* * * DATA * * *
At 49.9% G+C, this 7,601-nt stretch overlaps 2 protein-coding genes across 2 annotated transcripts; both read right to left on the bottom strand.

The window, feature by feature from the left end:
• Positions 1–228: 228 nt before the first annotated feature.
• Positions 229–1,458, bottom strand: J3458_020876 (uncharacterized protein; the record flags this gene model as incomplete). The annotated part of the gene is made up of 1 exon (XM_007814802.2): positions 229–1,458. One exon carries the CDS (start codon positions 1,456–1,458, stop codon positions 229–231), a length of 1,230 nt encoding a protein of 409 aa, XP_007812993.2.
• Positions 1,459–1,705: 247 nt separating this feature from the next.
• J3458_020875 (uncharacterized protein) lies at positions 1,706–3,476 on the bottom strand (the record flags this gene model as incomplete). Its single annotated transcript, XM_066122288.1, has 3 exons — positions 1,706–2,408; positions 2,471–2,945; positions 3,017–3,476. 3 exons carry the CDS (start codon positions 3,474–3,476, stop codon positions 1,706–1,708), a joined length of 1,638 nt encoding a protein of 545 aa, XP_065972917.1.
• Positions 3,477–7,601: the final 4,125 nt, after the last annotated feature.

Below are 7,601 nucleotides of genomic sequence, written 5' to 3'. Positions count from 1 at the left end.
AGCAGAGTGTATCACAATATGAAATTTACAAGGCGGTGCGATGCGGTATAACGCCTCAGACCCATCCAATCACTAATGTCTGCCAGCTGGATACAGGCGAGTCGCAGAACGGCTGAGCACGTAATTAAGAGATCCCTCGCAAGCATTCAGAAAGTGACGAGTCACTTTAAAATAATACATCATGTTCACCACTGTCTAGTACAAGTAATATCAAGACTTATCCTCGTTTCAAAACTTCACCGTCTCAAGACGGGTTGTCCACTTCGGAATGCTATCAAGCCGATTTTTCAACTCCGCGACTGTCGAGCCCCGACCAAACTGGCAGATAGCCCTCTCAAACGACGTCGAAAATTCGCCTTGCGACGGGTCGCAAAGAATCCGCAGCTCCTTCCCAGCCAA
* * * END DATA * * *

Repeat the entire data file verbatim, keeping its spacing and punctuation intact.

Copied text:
At 49.9% G+C, this 7,601-nt stretch overlaps 2 protein-coding genes across 2 annotated transcripts; both read right to left on the bottom strand.

The window, feature by feature from the left end:
• Positions 1–228: 228 nt before the first annotated feature.
• Positions 229–1,458, bottom strand: J3458_020876 (uncharacterized protein; the record flags this gene model as incomplete). The annotated part of the gene is made up of 1 exon (XM_007814802.2): positions 229–1,458. One exon carries the CDS (start codon positions 1,456–1,458, stop codon positions 229–231), a length of 1,230 nt encoding a protein of 409 aa, XP_007812993.2.
• Positions 1,459–1,705: 247 nt separating this feature from the next.
• J3458_020875 (uncharacterized protein) lies at positions 1,706–3,476 on the bottom strand (the record flags this gene model as incomplete). Its single annotated transcript, XM_066122288.1, has 3 exons — positions 1,706–2,408; positions 2,471–2,945; positions 3,017–3,476. 3 exons carry the CDS (start codon positions 3,474–3,476, stop codon positions 1,706–1,708), a joined length of 1,638 nt encoding a protein of 545 aa, XP_065972917.1.
• Positions 3,477–7,601: the final 4,125 nt, after the last annotated feature.

Below are 7,601 nucleotides of genomic sequence, written 5' to 3'. Positions count from 1 at the left end.
AGCAGAGTGTATCACAATATGAAATTTACAAGGCGGTGCGATGCGGTATAACGCCTCAGACCCATCCAATCACTAATGTCTGCCAGCTGGATACAGGCGAGTCGCAGAACGGCTGAGCACGTAATTAAGAGATCCCTCGCAAGCATTCAGAAAGTGACGAGTCACTTTAAAATAATACATCATGTTCACCACTGTCTAGTACAAGTAATATCAAGACTTATCCTCGTTTCAAAACTTCACCGTCTCAAGACGGGTTGTCCACTTCGGAATGCTATCAAGCCGATTTTTCAACTCCGCGACTGTCGAGCCCCGACCAAACTGGCAGATAGCCCTCTCAAACGACGTCGAAAATTCGCCTTGCGACGGGTCGCAAAGAATCCGCAGCTCCTTCCCAGCCAA